J.W. Park – Ira H. Park – Marion Park Deaver


Up to fifty years ago or so “Park” and Balsam Lake were synonymous, referring to John Wesley Park, commonly known as J. W. Park. He was born in Ohio, Aug. 4, 1840. In May, 1881 he came to Balsam Lake and negotiated for the mill property. He returned to Ohio and in August brought his family here. His family consisted of his wife, Philora, two sons, Alva and Ira, and two daughters, Ollie and Ella.

So great was Mr. Park’s faith in the future of Balsam Lake that he borrowed $4,000 to make further investments which included the saw mill, the grist mill, the Pioneer Store with post office, the water power and extensive land areas.

The land embraced all real estate south of the lake and extended from main street east almost to the town line with Apple River. He developed a large farm east of town that embraced an open field of over 100 acres. The farm and the sawmill afforded work for most of Balsam Lake’s population. Much white pine timber was cut about the lake. Some of the logs were hauled and dumped into the mill pond which laid just above the mill. Some pine logs were dumped into the lake on the ice, boomed into rafts and floated or driven down to the dam where they were sluiced thru. The writer recalls seeing this done back in the `80’s and `90’s. The dam was located where County Trunk I now crosses the outlet of the lake.

Park was the prime mover in getting the county seat moved to Balsam Lake. The county seat had been at Osceola since Polk County was organized in 1853 but the “powers-that-be” never saw fit to build a courthouse or other buildings and depended on rented property.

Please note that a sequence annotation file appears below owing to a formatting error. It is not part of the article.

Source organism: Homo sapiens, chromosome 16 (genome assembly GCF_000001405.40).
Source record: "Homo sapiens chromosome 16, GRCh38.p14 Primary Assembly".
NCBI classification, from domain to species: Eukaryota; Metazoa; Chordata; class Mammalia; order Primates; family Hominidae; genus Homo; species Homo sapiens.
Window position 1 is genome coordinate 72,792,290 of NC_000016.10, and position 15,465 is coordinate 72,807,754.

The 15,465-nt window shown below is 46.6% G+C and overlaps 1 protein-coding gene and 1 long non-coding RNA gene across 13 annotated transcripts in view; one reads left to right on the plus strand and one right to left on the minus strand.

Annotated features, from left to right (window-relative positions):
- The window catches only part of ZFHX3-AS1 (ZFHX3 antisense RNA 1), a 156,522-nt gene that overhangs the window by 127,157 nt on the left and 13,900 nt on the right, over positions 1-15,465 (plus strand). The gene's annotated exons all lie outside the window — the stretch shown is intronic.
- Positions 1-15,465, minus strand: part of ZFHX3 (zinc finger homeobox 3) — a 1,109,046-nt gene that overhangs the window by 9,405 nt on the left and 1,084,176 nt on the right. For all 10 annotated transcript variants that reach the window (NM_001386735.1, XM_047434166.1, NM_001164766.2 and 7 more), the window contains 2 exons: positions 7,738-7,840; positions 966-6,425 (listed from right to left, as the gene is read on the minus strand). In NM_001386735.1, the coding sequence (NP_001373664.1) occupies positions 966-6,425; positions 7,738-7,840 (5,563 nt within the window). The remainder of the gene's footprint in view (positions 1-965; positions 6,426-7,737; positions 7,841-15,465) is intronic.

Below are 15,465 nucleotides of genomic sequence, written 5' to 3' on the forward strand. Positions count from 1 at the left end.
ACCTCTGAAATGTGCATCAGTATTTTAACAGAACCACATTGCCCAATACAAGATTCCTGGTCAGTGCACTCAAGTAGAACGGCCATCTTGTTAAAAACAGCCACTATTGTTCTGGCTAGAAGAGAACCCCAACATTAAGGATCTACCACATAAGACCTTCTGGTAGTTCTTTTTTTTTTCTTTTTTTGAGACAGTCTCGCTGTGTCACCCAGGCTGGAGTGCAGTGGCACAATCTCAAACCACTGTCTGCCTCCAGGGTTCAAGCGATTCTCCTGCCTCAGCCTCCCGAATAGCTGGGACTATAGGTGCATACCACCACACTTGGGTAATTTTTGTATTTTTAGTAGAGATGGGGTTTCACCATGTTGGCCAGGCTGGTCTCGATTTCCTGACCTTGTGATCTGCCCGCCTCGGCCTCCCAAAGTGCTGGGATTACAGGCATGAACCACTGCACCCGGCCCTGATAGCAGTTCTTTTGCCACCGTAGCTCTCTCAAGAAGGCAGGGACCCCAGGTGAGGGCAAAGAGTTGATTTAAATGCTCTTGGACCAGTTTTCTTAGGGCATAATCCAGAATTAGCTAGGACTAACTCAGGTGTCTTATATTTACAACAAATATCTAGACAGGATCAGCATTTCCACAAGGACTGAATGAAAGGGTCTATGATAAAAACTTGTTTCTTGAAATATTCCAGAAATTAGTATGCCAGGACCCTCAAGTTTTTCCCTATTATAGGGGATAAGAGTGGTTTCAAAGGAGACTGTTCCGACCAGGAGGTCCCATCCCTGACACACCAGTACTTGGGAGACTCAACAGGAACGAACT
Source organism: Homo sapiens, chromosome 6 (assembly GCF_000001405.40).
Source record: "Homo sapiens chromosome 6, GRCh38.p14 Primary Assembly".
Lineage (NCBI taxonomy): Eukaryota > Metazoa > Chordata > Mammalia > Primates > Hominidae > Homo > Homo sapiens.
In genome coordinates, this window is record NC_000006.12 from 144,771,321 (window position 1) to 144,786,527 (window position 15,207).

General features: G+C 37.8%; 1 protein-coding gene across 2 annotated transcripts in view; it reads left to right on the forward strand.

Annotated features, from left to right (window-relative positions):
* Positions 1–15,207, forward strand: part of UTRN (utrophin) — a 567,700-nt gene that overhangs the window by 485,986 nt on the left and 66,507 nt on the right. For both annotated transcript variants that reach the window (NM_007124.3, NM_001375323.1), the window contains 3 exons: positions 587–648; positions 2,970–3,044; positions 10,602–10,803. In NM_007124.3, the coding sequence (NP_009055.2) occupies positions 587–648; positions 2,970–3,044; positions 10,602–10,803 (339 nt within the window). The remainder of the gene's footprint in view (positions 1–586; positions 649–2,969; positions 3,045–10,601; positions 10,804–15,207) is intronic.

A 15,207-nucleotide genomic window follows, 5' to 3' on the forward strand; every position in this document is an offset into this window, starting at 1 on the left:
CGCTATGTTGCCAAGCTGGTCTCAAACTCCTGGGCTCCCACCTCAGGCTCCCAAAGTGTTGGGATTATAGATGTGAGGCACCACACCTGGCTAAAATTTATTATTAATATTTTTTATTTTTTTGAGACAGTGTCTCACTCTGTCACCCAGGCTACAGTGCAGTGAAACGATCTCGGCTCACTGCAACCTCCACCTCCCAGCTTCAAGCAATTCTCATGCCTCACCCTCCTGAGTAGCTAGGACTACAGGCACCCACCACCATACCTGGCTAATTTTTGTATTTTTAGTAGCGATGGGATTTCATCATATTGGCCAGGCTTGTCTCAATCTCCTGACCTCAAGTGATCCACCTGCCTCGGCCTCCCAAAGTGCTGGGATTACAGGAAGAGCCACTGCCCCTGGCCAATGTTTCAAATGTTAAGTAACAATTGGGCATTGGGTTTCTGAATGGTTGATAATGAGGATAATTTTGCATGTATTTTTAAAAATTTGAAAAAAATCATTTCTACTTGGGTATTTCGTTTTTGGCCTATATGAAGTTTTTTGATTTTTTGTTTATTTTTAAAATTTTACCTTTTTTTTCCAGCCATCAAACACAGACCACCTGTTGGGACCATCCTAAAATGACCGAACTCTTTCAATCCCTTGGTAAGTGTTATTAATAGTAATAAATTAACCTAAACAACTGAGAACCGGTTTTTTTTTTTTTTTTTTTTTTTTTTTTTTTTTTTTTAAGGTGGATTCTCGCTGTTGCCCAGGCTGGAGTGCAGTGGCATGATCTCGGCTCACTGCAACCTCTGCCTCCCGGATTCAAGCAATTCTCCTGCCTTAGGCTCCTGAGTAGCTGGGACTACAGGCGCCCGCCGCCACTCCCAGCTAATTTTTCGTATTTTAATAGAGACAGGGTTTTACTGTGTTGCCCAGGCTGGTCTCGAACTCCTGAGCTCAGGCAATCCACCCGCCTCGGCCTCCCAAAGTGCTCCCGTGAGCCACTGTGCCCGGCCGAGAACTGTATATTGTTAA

Mr. Park was chairman of the township of Balsam Lake eight years in all. In 1896 or 7 he headed a move to build a town hall just north of the present courthouse. The hall was a two-story building. Mr. Park, having the sawmill saw to it that the best of material went into its structure. The amount appropriated was $2,000. During the campaign to remove the county seat, the township agreed that the hall might be used as a courthouse. The vote was held at the November election in 1898 and carried by substantial majority. The promise of a courthouse free of charge, the fact the county had no building or buildings and the argument that Balsam Lake was in the exact center of the county were influencing factors which resulted in a favorable vote.

The county board of supervisors met right after the election and voted an appropriation of $25,000 to build a courthouse, jail and sheriff’s residence. Work was commenced at once and completed in 1899. In the meantime, circuit court session and county board meetings were held in the upper story of the hall and the lower part was petitioned off for various offices.

Park not only donated the ground for the town hall but he also donated the site for the courthouse and jail.


It seems incongruous nothing was ever done to pay homage to the memory of J. W. Park for his contributions. A small bronze plaque placed suitably in the courthouse would be a fitting tribute to his memory.